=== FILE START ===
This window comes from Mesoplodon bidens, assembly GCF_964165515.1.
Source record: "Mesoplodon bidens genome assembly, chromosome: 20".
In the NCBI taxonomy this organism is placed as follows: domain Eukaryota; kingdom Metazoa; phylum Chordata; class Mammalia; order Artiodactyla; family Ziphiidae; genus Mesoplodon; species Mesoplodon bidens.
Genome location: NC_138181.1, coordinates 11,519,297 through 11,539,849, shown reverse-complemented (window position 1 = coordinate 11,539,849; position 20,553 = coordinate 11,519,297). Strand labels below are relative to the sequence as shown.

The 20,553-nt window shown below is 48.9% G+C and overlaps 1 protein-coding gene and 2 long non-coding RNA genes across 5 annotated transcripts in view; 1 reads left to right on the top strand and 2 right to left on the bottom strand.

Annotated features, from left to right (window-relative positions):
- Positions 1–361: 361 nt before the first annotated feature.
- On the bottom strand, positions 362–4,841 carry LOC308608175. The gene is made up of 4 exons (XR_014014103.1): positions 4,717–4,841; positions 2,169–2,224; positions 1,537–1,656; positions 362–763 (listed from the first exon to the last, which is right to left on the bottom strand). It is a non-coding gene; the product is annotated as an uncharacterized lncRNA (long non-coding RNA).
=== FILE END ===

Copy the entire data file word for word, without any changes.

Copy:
This window comes from Mesoplodon bidens, assembly GCF_964165515.1.
Source record: "Mesoplodon bidens genome assembly, chromosome: 20".
In the NCBI taxonomy this organism is placed as follows: domain Eukaryota; kingdom Metazoa; phylum Chordata; class Mammalia; order Artiodactyla; family Ziphiidae; genus Mesoplodon; species Mesoplodon bidens.
Genome location: NC_138181.1, coordinates 11,519,297 through 11,539,849, shown reverse-complemented (window position 1 = coordinate 11,539,849; position 20,553 = coordinate 11,519,297). Strand labels below are relative to the sequence as shown.

The 20,553-nt window shown below is 48.9% G+C and overlaps 1 protein-coding gene and 2 long non-coding RNA genes across 5 annotated transcripts in view; 1 reads left to right on the top strand and 2 right to left on the bottom strand.

Annotated features, from left to right (window-relative positions):
- Positions 1–361: 361 nt before the first annotated feature.
- On the bottom strand, positions 362–4,841 carry LOC308608175. The gene is made up of 4 exons (XR_014014103.1): positions 4,717–4,841; positions 2,169–2,224; positions 1,537–1,656; positions 362–763 (listed from the first exon to the last, which is right to left on the bottom strand). It is a non-coding gene; the product is annotated as an uncharacterized lncRNA (long non-coding RNA).